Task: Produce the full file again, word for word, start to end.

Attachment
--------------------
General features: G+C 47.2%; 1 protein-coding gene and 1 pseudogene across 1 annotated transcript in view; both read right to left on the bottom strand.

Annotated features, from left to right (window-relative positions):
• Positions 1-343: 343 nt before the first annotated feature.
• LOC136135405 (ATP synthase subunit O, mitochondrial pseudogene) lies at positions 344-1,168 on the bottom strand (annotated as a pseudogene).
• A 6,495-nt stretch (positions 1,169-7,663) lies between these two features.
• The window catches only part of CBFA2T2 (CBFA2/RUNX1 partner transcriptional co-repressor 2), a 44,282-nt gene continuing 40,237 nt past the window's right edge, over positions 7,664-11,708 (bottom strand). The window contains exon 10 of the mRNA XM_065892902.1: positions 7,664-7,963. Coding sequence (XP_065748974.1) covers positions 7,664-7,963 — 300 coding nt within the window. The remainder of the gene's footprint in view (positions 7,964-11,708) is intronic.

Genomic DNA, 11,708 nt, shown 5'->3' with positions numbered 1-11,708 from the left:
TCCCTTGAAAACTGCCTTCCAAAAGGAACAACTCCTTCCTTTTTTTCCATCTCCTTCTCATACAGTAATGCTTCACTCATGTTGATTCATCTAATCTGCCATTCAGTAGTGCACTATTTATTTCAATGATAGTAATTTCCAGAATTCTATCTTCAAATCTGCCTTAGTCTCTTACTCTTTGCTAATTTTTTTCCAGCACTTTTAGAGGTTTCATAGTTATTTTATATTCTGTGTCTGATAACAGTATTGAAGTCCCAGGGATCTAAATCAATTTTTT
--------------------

General features: G+C 47.2%; 1 protein-coding gene and 1 pseudogene across 1 annotated transcript in view; both read right to left on the bottom strand.

Annotated features, from left to right (window-relative positions):
• Positions 1-343: 343 nt before the first annotated feature.
• LOC136135405 (ATP synthase subunit O, mitochondrial pseudogene) lies at positions 344-1,168 on the bottom strand (annotated as a pseudogene).
• A 6,495-nt stretch (positions 1,169-7,663) lies between these two features.
• The window catches only part of CBFA2T2 (CBFA2/RUNX1 partner transcriptional co-repressor 2), a 44,282-nt gene continuing 40,237 nt past the window's right edge, over positions 7,664-11,708 (bottom strand). The window contains exon 10 of the mRNA XM_065892902.1: positions 7,664-7,963. Coding sequence (XP_065748974.1) covers positions 7,664-7,963 — 300 coding nt within the window. The remainder of the gene's footprint in view (positions 7,964-11,708) is intronic.

Genomic DNA, 11,708 nt, shown 5'->3' with positions numbered 1-11,708 from the left:
TCCCTTGAAAACTGCCTTCCAAAAGGAACAACTCCTTCCTTTTTTTCCATCTCCTTCTCATACAGTAATGCTTCACTCATGTTGATTCATCTAATCTGCCATTCAGTAGTGCACTATTTATTTCAATGATAGTAATTTCCAGAATTCTATCTTCAAATCTGCCTTAGTCTCTTACTCTTTGCTAATTTTTTTCCAGCACTTTTAGAGGTTTCATAGTTATTTTATATTCTGTGTCTGATAACAGTATTGAAGTCCCAGGGATCTAAATCAATTTTTT